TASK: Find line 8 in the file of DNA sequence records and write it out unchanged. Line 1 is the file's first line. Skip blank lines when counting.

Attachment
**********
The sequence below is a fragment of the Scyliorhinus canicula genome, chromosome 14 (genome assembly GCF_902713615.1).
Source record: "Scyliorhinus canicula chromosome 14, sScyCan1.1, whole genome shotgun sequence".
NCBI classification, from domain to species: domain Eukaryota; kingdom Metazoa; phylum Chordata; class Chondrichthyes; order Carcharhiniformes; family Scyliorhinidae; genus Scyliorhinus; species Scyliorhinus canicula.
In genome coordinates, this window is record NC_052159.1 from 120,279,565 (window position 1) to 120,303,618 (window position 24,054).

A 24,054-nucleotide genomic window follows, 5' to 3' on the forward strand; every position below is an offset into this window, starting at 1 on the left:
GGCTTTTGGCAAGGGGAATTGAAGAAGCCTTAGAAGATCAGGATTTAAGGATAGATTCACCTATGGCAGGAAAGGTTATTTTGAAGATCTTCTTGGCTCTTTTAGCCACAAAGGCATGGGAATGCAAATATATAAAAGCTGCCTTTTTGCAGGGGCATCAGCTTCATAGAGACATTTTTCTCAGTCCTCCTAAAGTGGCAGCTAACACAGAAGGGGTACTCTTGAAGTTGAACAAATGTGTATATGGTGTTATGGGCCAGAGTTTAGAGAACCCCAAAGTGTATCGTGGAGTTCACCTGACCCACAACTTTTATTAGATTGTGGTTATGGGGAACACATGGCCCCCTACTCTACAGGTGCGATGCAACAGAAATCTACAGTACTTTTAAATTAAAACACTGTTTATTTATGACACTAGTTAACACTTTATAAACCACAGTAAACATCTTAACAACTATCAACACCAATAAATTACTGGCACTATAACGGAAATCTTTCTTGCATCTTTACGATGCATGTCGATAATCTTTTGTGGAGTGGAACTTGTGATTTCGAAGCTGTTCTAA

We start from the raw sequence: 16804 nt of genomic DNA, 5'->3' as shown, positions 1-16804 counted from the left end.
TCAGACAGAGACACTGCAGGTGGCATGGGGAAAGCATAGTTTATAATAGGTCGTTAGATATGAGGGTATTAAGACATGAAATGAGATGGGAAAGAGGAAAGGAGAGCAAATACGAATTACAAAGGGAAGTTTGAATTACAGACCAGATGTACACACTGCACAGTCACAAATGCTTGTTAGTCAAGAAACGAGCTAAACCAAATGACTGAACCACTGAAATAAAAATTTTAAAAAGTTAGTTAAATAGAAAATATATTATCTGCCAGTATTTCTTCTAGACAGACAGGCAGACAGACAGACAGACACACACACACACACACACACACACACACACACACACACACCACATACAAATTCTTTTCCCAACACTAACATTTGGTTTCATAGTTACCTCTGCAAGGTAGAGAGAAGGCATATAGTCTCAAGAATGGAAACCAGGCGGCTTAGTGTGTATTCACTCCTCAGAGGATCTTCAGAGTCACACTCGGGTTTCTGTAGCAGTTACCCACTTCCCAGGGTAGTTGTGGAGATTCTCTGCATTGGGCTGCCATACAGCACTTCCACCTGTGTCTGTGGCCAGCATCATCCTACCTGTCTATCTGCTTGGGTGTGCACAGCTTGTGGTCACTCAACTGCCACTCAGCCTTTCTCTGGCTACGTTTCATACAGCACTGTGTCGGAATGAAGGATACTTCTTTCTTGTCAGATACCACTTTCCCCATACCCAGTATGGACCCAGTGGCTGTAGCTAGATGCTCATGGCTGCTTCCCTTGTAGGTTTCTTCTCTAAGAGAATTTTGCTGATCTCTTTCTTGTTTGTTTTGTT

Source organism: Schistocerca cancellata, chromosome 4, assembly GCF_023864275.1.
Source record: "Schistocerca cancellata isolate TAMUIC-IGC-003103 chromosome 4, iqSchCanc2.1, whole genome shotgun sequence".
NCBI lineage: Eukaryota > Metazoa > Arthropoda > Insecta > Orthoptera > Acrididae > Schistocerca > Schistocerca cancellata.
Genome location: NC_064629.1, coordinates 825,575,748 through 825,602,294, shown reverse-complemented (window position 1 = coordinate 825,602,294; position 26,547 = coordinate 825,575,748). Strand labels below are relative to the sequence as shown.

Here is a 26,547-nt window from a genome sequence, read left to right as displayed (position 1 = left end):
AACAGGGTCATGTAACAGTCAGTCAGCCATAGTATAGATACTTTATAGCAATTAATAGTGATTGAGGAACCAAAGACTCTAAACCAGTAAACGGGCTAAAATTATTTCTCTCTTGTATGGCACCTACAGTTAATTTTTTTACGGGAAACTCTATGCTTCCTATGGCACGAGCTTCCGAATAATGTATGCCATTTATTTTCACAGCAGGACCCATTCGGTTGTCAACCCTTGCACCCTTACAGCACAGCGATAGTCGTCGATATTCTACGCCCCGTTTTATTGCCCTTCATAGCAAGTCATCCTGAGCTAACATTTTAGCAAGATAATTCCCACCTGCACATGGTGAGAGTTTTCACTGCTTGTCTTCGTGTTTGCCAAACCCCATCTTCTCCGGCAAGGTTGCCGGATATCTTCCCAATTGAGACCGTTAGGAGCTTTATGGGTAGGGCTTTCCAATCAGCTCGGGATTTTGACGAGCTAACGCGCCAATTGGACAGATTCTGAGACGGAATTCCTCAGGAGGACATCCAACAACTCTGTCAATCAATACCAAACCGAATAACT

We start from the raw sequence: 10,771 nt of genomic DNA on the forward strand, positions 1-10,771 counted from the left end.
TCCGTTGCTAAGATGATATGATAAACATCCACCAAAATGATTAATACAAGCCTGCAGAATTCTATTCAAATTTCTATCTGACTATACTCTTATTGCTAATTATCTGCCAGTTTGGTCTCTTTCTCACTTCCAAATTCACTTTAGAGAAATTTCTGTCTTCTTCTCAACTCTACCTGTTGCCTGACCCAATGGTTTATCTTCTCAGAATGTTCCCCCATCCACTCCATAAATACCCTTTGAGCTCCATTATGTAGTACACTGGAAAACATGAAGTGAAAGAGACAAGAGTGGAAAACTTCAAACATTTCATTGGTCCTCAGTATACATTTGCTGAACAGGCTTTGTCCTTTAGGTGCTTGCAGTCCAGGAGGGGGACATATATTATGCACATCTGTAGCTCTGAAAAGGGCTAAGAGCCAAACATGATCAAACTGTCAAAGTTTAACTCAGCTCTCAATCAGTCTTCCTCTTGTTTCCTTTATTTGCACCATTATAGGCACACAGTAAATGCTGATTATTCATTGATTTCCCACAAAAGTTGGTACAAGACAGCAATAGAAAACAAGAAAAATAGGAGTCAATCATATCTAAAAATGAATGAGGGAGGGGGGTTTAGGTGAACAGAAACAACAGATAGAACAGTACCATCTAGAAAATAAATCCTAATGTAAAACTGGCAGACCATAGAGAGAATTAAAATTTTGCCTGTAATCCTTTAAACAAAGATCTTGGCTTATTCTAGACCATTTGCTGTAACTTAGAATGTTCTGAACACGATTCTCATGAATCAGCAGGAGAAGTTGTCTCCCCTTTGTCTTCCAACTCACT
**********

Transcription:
TCAGACAGAGACACTGCAGGTGGCATGGGGAAAGCATAGTTTATAATAGGTCGTTAGATATGAGGGTATTAAGACATGAAATGAGATGGGAAAGAGGAAAGGAGAGCAAATACGAATTACAAAGGGAAGTTTGAATTACAGACCAGATGTACACACTGCACAGTCACAAATGCTTGTTAGTCAAGAAACGAGCTAAACCAAATGACTGAACCACTGAAATAAAAATTTTAAAAAGTTAGTTAAATAGAAAATATATTATCTGCCAGTATTTCTTCTAGACAGACAGGCAGACAGACAGACAGACACACACACACACACACACACACACACACACACACACACACCACATACAAATTCTTTTCCCAACACTAACATTTGGTTTCATAGTTACCTCTGCAAGGTAGAGAGAAGGCATATAGTCTCAAGAATGGAAACCAGGCGGCTTAGTGTGTATTCACTCCTCAGAGGATCTTCAGAGTCACACTCGGGTTTCTGTAGCAGTTACCCACTTCCCAGGGTAGTTGTGGAGATTCTCTGCATTGGGCTGCCATACAGCACTTCCACCTGTGTCTGTGGCCAGCATCATCCTACCTGTCTATCTGCTTGGGTGTGCACAGCTTGTGGTCACTCAACTGCCACTCAGCCTTTCTCTGGCTACGTTTCATACAGCACTGTGTCGGAATGAAGGATACTTCTTTCTTGTCAGATACCACTTTCCCCATACCCAGTATGGACCCAGTGGCTGTAGCTAGATGCTCATGGCTGCTTCCCTTGTAGGTTTCTTCTCTAAGAGAATTTTGCTGATCTCTTTCTTGTTTGTTTTGTT